Puerto Rico

Study: Puerto Rico's Post-Hurricane Maria Death Rate At Least 70 Times Higher Than Official Figures

Disasters result from policies adopted and choices made before and after a natural hazard strikes.

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MariaPuertoRicoCliffEstesDreamstime
Cliff Estes/Dreamstime

According to the National Oceanic and Atmospheric Administration's official accounting, 65 people in Puerto Rico died as a result of Hurricane Maria. The agency does note that "hundreds of additional indirect deaths in Puerto Rico may eventually be attributed to Maria's aftermath pending the results of an official government review."

"Hundreds" may be an understatement. A new study in the New England Journal of Medicine estimates the number of such indirect deaths at 4,645 people—more than 70 times higher than the official figure. This is a 62 percent increase in the mortality rate compared with the same period in 2016. It should be no surprise that the death rate for our fellow citizens in Puerto Rico rose after Hurricane Maria blocked most roads and knocked out power, cellular phone service, and potable water supplies for weeks at a time.

The Harvard-based researchers made this calculation based on a randomized survey of 3,299 households asking respondents if anyone they knew had died between September 20 and December 31, 2017. They also asked how they died and whether their deaths could be attributed to the aftermath of Hurricane Maria. Using a survey similar to the Centers for Disease Control and Prevention (CDC) death scene investigation form for post-hurricane deaths, they identified 38 deaths among those households, of which 12 died of causes unrelated to the hurricane. The householders attributed the deaths of 12 people to the interruption of necessary medical services and 3 from medical complications stemming from an injury, trauma, or illness directly due to the hurricane. From there they extrapolated the mortality rate to Puerto Rico's 1,135,000 households.

The full death count may be even worse: The study adds that the estimate "is likely to be an underestimate because of survivor bias."

Counting and attributing deaths that result indirectly from natural disasters is a fraught enterprise. For example, NOAA's initial 2005 report on Hurricane Katrina noted that "the total number of fatalities known, as of this writing, to be either directly or indirectly related to Katrina is 1833." The agency has since lowered its estimate of deaths attributed to Katrina to 1,200 people.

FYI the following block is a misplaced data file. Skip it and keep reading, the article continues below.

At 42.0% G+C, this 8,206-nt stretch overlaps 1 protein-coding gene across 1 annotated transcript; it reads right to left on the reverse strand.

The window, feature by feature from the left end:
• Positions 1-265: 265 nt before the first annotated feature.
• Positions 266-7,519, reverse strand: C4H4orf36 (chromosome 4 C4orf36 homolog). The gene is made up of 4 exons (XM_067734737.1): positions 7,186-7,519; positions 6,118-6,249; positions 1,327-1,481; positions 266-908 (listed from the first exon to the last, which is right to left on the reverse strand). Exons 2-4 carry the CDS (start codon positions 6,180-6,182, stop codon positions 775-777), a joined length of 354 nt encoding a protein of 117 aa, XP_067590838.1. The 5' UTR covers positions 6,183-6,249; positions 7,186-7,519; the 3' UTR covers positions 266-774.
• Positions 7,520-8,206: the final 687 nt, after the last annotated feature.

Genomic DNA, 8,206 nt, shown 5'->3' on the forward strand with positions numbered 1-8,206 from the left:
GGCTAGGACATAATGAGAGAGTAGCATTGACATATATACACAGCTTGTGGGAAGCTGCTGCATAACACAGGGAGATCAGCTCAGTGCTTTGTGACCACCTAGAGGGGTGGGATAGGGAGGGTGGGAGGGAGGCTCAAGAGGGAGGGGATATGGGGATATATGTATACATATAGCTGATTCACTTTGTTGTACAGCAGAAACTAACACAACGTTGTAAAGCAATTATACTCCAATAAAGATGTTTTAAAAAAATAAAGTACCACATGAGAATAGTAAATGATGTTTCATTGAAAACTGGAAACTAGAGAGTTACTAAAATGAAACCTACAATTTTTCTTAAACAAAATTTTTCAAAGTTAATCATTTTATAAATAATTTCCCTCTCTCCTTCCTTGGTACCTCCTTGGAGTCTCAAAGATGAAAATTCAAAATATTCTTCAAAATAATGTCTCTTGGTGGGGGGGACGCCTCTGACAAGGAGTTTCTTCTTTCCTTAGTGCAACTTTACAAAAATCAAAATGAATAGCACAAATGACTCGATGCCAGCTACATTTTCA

A 2007 study using data from death notices published in the Times-Picayune before and after Hurricane Katrina hit Louisiana in August 2005, however, calculated that the mortality rate for the region rose by 47 percent between January and June of 2006. The researchers found that the monthly rate of death notices in the Times-Picayune averaged 924 per month in 2002–2004, but rose to 1,317 per month between in the first half of 2006. Roughly calculated, that means that there were 2,358 excess deaths in the period after Katrina.

While Puerto Rican public health authorities have acknowledged that 472 more people died in September after Hurricane Maria compared with the same month in the previous year, they did not officially attribute most of those deaths to the effects of the storm. Given the controversy over post-Maria mortality statistics, the Puerto Rican government in February asked researchers at George Washington University to conduct a study to estimate the excess mortality tied to the hurricane.

These researchers are tasked with reviewing and analyzing existing records and death certificates and then estimating the excess mortality from the time the storm hit on September 20 through the end of February 2018. They will also evaluate the current CDC guidelines for identifying mortality during such a disaster and how well Puerto Rican public health officials followed those procedures. Their preliminary report is due in the next month or so.

In a sense, there is no such thing as a natural disaster. There are natural hazards, such as hurricanes and earthquakes, but disasters result from policies adopted and other choices made prior to and after a hazard strikes. In the case of Hurricane Katrina, badly engineered and maintained levees led to the inundation of New Orleans and the deaths of hundreds of people. Hurricane Maria destroyed a decayed electric power grid and badly neglected roads, bridges, and water supply systems made fragile by years of massive fiscal irresponsibility.

Hopefully, having a clearer idea of how many people died at Maria's hands will help the public determine how to prevent the next storm from becoming a humanitarian disaster.

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  1. The Harvard-based researchers made this calculation based on a randomized survey of 3,299 households asking respondents if anyone they knew had died between September 20 and December 31, 2017. They also asked how they died and whether their deaths could be attributed to the aftermath of Hurricane Maria.

    I’m going to assume that the researchers had some kind of mechanism in place to avoid double, triple and quadruple counting here.

    1. Bad assumption.

  2. “The Harvard-based researchers made this calculation based on a randomized survey of 3,299 households asking respondents if anyone they knew had died between September 20 and December 31, 2017. They also asked how they died and whether their deaths could be attributed to the aftermath of Hurricane Maria.”

    If you thought telemarketing was intrusive…

  3. Ten people report seeing the same tornado and it becomes ten tornados and that is how things are reported these days. I want facts not surveys

    1. You could always try reading the study. I’m sure someone of your clear statistics acumen will understand it easily.